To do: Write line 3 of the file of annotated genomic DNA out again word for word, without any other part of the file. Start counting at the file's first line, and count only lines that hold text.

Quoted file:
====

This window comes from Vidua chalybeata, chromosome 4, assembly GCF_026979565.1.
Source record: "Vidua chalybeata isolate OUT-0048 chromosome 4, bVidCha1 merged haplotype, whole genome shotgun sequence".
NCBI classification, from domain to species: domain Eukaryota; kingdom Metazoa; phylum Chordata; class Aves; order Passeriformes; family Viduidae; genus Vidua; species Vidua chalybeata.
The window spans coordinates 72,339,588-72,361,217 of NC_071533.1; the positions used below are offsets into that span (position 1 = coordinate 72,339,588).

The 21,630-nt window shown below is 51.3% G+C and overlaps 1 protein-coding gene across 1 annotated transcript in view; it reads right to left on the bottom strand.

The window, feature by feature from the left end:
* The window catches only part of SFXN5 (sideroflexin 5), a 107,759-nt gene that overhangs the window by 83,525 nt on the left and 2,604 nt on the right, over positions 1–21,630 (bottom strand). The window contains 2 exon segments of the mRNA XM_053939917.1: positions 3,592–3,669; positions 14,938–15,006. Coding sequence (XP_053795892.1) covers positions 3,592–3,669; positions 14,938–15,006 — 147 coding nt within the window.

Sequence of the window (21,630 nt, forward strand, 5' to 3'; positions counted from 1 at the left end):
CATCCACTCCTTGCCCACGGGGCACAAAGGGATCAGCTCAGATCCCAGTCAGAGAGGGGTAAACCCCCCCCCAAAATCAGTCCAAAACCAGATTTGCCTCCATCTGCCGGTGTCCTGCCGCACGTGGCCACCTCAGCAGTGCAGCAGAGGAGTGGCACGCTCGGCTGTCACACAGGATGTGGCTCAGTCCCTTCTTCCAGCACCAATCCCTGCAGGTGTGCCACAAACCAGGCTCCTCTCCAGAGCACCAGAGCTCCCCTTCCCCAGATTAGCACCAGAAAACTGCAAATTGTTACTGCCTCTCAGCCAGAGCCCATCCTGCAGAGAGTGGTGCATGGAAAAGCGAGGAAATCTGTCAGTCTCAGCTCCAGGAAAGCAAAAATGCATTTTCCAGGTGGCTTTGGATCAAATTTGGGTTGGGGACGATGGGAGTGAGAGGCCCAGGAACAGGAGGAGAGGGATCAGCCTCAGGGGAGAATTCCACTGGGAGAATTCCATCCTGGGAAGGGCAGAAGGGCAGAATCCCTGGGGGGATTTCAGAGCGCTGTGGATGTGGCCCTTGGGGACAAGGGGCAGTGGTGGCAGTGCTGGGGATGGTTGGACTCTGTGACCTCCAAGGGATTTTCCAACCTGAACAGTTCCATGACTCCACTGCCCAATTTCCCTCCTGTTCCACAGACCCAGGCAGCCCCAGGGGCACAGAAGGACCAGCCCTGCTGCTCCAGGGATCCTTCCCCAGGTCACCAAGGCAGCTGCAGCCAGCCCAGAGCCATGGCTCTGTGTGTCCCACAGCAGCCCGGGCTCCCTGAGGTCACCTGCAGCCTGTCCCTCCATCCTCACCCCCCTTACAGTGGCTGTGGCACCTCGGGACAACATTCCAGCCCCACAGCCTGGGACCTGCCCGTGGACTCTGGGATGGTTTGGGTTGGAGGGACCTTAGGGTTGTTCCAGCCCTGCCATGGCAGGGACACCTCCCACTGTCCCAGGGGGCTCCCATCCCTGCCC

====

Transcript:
NCBI classification, from domain to species: domain Eukaryota; kingdom Metazoa; phylum Chordata; class Aves; order Passeriformes; family Viduidae; genus Vidua; species Vidua chalybeata.